With elections in Iraq less than one week away, some members of Congress are calling for a timetable for a gradual withdrawal of U.S. troops.
Massachusetts [Democratic] Congressman Martin Meehan, a member of the House Armed Services Committee, says it is clear an increasing number of Iraqis do not favor an extended occupation by U.S. troops.
Saying it's time for Americans to take off rose-tinted glasses he says Congress should begin looking at what is realistically possible in Iraq, and help plan for a U.S. withdrawal.
"It is clear the [Bush] administration has no end game in sight,” he said. “So it is time for Congress to reassert its role in foreign policy, and take the lead in providing an exit strategy in Iraq."
Congressman Meehan proposes a phased withdrawal over 12 to 18 months, leading to an eventual force level of about 30,000 U.S. troops to assist the Iraqi military and security forces in the war against insurgents and terrorists, and help with reconstruction.
Noting a new Bush administration request for about $80 billion for military operations in Iraq and Afghanistan, he asserts the American people will not support an endless cycle of war spending.
"The American people will not support $2 billion a week in Iraq without an exit plan, without an exit strategy, for the next five years,” he added. “There is absolutely no way that the American people will support that."
The new spending request will push U.S. spending on Iraq and Afghanistan since the September 11, 2001 terrorist attacks in the United States to over $300 billion.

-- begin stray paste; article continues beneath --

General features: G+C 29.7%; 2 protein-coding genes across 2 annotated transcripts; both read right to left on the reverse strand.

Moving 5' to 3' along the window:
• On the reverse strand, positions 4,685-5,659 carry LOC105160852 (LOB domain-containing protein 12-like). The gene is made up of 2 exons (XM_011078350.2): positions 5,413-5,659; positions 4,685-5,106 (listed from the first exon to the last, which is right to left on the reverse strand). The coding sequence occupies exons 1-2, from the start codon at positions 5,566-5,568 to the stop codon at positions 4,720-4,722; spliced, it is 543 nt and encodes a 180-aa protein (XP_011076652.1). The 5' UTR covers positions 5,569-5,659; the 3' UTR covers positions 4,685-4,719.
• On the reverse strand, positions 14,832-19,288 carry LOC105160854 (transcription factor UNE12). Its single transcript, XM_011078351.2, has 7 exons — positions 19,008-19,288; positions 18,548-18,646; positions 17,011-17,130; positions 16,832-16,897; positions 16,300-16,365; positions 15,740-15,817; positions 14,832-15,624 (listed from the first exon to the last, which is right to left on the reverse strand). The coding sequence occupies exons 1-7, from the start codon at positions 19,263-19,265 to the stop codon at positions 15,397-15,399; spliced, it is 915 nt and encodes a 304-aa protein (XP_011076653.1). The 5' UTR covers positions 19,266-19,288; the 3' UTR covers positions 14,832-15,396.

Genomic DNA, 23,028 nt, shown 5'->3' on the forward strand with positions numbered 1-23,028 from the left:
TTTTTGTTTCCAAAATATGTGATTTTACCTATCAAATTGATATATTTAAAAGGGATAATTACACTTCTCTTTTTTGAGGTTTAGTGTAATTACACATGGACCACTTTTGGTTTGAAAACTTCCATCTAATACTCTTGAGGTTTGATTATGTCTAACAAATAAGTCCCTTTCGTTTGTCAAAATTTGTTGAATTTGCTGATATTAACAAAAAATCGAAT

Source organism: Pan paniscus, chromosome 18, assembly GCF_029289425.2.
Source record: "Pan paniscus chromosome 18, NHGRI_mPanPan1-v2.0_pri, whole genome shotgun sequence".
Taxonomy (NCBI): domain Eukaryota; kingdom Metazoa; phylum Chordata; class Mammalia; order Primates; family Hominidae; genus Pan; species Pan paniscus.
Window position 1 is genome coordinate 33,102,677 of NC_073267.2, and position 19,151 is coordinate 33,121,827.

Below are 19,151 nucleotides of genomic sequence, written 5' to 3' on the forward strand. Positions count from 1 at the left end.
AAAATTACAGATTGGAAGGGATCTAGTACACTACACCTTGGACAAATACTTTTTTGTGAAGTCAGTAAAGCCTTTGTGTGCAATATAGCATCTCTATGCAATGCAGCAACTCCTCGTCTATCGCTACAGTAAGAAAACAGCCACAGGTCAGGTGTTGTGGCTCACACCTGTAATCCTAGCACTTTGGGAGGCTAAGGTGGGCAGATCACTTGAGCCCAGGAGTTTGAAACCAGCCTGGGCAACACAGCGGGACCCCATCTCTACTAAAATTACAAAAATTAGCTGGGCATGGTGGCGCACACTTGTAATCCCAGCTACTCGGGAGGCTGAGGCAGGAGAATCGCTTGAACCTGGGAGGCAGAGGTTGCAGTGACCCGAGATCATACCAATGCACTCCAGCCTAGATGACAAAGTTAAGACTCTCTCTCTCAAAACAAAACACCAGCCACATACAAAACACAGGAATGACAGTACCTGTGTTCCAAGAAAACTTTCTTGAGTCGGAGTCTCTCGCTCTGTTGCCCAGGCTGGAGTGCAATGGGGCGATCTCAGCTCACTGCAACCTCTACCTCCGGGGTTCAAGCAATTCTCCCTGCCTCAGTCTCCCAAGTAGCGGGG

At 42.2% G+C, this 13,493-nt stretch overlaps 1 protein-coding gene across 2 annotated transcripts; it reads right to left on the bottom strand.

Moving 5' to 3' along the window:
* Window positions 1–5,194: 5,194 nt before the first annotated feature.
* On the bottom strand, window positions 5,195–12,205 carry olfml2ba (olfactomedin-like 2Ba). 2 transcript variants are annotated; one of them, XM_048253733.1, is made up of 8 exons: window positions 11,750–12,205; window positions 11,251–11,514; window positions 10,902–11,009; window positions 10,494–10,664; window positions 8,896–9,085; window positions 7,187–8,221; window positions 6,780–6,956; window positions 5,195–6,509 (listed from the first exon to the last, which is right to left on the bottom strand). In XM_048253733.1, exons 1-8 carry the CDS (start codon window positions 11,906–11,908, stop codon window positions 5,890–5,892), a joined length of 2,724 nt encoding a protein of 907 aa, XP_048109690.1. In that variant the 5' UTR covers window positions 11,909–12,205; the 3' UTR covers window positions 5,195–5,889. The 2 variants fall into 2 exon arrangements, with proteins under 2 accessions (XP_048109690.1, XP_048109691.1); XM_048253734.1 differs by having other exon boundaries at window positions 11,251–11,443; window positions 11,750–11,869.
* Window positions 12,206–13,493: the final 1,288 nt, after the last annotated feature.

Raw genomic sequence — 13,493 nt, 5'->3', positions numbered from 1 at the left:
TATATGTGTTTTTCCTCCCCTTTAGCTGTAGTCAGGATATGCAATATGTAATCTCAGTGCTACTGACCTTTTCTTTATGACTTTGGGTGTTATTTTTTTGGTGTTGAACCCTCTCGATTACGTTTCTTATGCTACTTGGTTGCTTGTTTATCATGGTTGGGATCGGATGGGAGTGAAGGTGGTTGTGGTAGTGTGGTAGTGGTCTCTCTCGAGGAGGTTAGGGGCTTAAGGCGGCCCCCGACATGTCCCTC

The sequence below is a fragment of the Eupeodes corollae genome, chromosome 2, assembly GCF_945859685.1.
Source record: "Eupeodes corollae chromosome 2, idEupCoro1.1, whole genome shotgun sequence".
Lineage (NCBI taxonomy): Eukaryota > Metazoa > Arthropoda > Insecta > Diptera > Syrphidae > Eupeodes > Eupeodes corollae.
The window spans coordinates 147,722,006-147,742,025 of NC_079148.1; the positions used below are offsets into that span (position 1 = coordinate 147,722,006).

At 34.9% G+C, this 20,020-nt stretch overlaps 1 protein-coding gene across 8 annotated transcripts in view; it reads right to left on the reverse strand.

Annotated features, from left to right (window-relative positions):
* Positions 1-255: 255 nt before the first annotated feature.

Congressman Meehan is the second House member to suggest the United States needs to develop an exit strategy.
Last week, North Carolina Republican Howard Coble suggested that withdrawal of U.S. troops should be, in his words, an option that ought to be placed on the table for consideration.
President Bush has repeatedly ruled out any discussion of a withdrawal timetable.
Facing questioning by White House reporters Tuesday, White House spokesman Scott McClellan tried to avoid being drawn into speculation about whether a new Iraqi government might eventually request a U.S. withdrawal.
"I'm not going to get into speculating about matters, but Prime Minister Allawi this morning made it very clear that it's important to continue moving forward on training and equipping the Iraqi security forces,” said Mr. McClellan. “That is what we are working to do, that is a top priority as we work to complete our mission in Iraq."
Appearing at the same Washington panel discussion as Congressman Meehan, conservative columnist William Kristol says a timetable might be appropriate at some later date, but not now.
"I think we could get to a phased withdrawal in 12 or 18 months, but I think it is much safer to say we are going to stay there and do what it takes to help decent Iraqis beat down this terrorism," said Mr. Kristol.
Calls for a withdrawal timetable come as Democrats step up criticism of President Bush over the government budget deficit of $368 billion, a figure that does not include spending on Iraq.
"That includes very little of the amount of money allocated for Iraq and Afghanistan, and nothing of the $80 billion supplemental which is coming imminently," noted Congressman John Spratt, top Democrat on the House Budget Committee.
On Monday, a senior U.S. military official said U.S. troop levels in Iraq are expected to remain at least 120,000 for the next two years.
Two former U.S. secretaries of state gave a strong public statement of support Tuesday for the administration position.
Writing in the Washington Post, Henry Kissinger and George Schultz say a precipitous U.S. withdrawal would be almost certain to trigger a civil war in Iraq, and raise the possibility of intervention by Iraq's neighbors.